Kent apple producer Adrian Scripps is leading the sector in terms of automation – and Brillopak’s award-winning UniPAKer robotic crate packing cell is the cornerstone of its intrepid approach.
Adrian Scripps’ commitment to automation has been key to building and maintaining its market-leading position as Tesco’s largest apple supplier. Few apple packing facilities have adopted robotics, as they haven’t found solutions that enable high speed packing without damage to fruit, so instead they elect to stick with manual methods. However, by putting its trust in Brillopak’s pioneering UniPAKer technology, Adrian Scripps has seen a threefold improvement in productivity per person.
“Apples are not an easy fruit to handle because they bruise very easily. This, combined with the need to execute a range of crate patterns, made this project a challenge that couldn’t be met by a mechanical system. Brillopak rose to the challenge,” says James Simpson, Managing Director of Adrian Scripps.
Adrian Scripps is one of the UK’s premier growers and packers of English fruit. Several varieties of apple – Braeburn, Kanzi, Jazz, Opal, Gala, Red Prince and Bramley – along with Conference pears and blackcurrants, are grown on five farms totalling 750 hectares. The family owned farming business is one of Tesco’s key apple suppliers – a relationship that stretches back more than 30 years and has seen much change in the way that fruit is handled at the company’s centralised packing facility on Moat Farm.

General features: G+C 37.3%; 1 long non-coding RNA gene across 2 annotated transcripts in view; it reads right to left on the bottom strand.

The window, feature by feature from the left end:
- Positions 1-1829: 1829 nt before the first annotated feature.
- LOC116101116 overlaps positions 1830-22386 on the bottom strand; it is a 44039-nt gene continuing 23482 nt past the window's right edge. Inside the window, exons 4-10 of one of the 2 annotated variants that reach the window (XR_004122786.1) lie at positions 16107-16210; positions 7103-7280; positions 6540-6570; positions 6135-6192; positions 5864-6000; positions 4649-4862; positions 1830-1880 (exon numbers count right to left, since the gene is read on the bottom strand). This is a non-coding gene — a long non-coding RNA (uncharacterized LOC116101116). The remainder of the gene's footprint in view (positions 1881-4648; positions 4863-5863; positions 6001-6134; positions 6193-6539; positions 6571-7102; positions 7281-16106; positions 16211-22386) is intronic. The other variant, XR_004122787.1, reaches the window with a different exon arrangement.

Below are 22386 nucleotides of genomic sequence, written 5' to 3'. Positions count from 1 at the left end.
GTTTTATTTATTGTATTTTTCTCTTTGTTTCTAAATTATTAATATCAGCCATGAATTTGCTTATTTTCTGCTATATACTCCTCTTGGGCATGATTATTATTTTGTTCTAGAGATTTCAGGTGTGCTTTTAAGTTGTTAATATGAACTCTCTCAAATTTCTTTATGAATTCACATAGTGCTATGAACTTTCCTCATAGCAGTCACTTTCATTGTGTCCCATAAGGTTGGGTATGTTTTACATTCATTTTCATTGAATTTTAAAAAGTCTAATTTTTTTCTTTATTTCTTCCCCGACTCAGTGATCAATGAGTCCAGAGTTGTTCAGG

“Our existing packing system was working flat out at 15 cycles per minute; we soon worked out that we could put apples into the flow wrapper much quicker than this,” recalls James. The company considered other packing systems, but it was the inherent flexibility of the award-winning UniPAKer robotic crate packing solution that convinced Adrian Scripps to partner Brillopak on this project.
“We looked at mechanical systems where the pack is turned to orientate it, but the flexibility of the UniPAKer won us over – it is infinitely programmable and allows you to make very small adjustments to get the pack to the exact target location,” explains James.
Each of the four UniPAKer crate loading cells at Adrian Scripps houses two delta type robots, each performing a single pick. The benefit of a single pick is that it eliminates the need for accumulation. To maximise packing speed, the crate is dynamically loaded as it is moving; working alongside each other, the robots take it in turn to partially fill the crate, picking individual packs off the infeed conveyor and positioning them deftly and precisely in the crate at the programmed orientation. The robots perform this task with a degree of dexterity and rotation that would not be feasible with a layer-based automated handling system.